Large crowds outside the city’s famed Blood Manor haunted house are spooking Tribecans over coronavirus concerns.
“We walked by there on Saturday evening and it was a mess. We were actually nervous enough that was [sic] walked in different direction. Aside from the non-compliant mask wearers, there were tons of people on the sidewalk drinking and getting high. We seriously don’t even want to leave our apartment any more,” one resident lamented on the Tribeca Citizen blog, where a photo taken Oct. 17 appeared to show a tightly packed line of patrons outside the Broadway venue.
“This is so crazy. A haunted house during a pandemic?!? Think about it, you’ll have enclosed spaces (poor ventilation), people in costumes (masks?), people screaming in fun and fear (exhaling oxygen, spitting saliva, etc.), people drinking (impaired judgement) therefore there’s the potential for this to be a Covic petri dish (super spreader location). Who made this decision and when are they getting fired?” another commenter seethed.
The 5,000-square-foot haunted house, which has drawn ire from neighbors since it moved to Tribeca in 2017 over concerns about noise and other antics from people partying, was allowed to reopen for its annual Halloween stint, despite a statewide ban on large gatherings of more than 50 people.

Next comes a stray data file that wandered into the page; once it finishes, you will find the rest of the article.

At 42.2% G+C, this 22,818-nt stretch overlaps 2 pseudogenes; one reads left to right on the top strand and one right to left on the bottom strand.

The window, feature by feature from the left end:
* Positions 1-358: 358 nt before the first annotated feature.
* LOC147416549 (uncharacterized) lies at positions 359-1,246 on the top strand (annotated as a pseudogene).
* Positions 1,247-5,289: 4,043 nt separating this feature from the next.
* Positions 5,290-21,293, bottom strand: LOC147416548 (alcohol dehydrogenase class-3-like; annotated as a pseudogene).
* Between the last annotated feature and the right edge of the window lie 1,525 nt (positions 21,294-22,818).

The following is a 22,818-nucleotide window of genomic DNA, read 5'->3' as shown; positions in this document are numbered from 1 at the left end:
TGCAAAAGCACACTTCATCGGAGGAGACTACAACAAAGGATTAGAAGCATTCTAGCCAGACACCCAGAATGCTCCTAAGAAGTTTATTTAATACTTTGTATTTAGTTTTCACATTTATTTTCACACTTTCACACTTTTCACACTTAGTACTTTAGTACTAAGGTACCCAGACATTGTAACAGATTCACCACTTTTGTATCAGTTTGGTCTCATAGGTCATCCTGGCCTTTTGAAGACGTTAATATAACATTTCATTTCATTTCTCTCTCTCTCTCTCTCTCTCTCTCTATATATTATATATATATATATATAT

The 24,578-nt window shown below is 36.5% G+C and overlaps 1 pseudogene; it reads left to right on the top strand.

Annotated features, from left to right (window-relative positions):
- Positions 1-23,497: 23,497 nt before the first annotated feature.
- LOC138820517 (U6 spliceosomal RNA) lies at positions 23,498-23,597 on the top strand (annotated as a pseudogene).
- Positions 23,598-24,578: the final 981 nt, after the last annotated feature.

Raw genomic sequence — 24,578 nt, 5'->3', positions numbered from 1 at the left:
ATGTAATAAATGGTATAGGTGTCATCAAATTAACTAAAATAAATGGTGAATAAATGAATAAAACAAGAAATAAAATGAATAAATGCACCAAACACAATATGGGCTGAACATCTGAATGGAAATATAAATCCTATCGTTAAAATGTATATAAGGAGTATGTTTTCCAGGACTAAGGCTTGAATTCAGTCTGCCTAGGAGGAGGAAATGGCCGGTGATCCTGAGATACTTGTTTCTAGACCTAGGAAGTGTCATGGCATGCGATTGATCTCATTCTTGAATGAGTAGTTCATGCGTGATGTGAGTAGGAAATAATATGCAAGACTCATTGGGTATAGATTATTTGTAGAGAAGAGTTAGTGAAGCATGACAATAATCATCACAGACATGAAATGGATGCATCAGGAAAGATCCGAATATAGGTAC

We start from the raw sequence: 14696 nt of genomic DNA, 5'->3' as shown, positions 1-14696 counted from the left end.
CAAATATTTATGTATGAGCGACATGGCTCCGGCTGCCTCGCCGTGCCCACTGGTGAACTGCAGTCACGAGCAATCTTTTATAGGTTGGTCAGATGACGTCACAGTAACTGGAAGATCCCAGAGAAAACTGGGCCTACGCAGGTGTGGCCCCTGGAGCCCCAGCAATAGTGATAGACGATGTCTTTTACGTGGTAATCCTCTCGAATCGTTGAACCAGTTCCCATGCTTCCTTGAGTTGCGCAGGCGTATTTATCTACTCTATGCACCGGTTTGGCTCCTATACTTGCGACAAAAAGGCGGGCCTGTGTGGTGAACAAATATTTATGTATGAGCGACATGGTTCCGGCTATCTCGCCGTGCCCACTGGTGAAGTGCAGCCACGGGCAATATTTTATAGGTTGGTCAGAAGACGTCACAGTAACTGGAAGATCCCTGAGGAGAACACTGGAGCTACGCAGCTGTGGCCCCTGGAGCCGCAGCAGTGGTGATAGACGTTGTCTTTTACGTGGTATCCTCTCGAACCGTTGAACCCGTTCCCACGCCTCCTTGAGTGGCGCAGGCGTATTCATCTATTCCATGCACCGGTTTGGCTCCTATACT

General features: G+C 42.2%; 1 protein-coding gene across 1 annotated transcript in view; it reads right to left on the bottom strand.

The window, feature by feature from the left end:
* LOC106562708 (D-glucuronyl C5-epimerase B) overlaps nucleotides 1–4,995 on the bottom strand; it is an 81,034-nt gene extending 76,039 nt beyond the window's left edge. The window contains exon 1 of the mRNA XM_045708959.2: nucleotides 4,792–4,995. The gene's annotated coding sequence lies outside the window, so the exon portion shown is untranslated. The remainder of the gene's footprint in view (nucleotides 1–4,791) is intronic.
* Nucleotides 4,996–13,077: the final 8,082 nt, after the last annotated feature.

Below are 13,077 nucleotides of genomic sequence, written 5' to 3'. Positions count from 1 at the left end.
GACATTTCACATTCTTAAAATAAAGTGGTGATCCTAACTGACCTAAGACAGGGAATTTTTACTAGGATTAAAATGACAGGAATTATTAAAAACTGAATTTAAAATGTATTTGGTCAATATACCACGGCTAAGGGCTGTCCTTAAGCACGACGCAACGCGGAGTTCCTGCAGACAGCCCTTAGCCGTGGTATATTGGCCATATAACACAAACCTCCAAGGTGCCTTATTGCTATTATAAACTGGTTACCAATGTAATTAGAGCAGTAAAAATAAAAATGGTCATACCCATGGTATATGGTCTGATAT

Some critics pointed out the apparent double standards.
“Ok, this is just ridiculous. While the rest of us wonder whether our kids will be able to attend school next week and local restaurants sweat whether their tables are 6 feet apart, or their propane heaters are in precisely the right location, the city is permitting Blood Manor to run a pop-up haunted house on Broadway, attracting hordes of the maskless,” the Tribeca Citizen blog wrote Monday in a post titled “Blood Manor draws big, often maskless crowds.”
Blood Manor’s founder and owner was quick to call up the local blogger and boost the venue’s safety precautions in the days following the criticism, the Citizen wrote in a follow-up article.
The 275-person venue only allows 60 patrons and 30 actors in at a time and follows a slew of other safety precautions, including supplying all actors with N95 masks worn under their costumes, Jim Lorenzo explained.
Only 45 people are allowed on a single floor at any given time, said Lorenzo, who did not return a call from The Post.
An actor in a monster costume explains coronavirus regulations in a video that plays outside the venue, the Tribeca Citizen blogger observed.
“We are hypersensitive to COVID, because of my son. I don’t take it lightly,” Lorenzo told the blog, referring to his son who died of cancer in August, according to the Tribeca Citizen.
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